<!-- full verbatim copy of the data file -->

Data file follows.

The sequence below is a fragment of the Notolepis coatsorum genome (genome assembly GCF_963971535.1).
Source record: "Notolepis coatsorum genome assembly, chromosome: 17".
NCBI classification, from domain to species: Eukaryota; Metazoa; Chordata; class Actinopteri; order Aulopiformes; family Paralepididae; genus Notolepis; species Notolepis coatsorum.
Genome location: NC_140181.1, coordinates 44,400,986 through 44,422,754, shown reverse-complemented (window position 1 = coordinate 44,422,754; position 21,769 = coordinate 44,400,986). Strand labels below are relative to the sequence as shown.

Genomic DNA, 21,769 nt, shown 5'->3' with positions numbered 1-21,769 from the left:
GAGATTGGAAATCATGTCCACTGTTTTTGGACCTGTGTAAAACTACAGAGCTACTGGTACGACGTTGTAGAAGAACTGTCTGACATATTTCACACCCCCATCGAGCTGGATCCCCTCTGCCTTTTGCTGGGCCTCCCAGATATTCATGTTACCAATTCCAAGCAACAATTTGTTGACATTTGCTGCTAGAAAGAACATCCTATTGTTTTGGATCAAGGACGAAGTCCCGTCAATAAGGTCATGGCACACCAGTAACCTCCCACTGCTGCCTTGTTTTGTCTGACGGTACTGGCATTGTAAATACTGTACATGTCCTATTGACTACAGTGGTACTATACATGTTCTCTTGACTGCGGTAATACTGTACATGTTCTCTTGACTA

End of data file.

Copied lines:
The sequence below is a fragment of the Notolepis coatsorum genome (genome assembly GCF_963971535.1).
Source record: "Notolepis coatsorum genome assembly, chromosome: 17".
NCBI classification, from domain to species: Eukaryota; Metazoa; Chordata; class Actinopteri; order Aulopiformes; family Paralepididae; genus Notolepis; species Notolepis coatsorum.
Genome location: NC_140181.1, coordinates 44,400,986 through 44,422,754, shown reverse-complemented (window position 1 = coordinate 44,422,754; position 21,769 = coordinate 44,400,986). Strand labels below are relative to the sequence as shown.

Genomic DNA, 21,769 nt, shown 5'->3' with positions numbered 1-21,769 from the left:
GAGATTGGAAATCATGTCCACTGTTTTTGGACCTGTGTAAAACTACAGAGCTACTGGTACGACGTTGTAGAAGAACTGTCTGACATATTTCACACCCCCATCGAGCTGGATCCCCTCTGCCTTTTGCTGGGCCTCCCAGATATTCATGTTACCAATTCCAAGCAACAATTTGTTGACATTTGCTGCTAGAAAGAACATCCTATTGTTTTGGATCAAGGACGAAGTCCCGTCAATAAGGTCATGGCACACCAGTAACCTCCCACTGCTGCCTTGTTTTGTCTGACGGTACTGGCATTGTAAATACTGTACATGTCCTATTGACTACAGTGGTACTATACATGTTCTCTTGACTGCGGTAATACTGTACATGTTCTCTTGACTA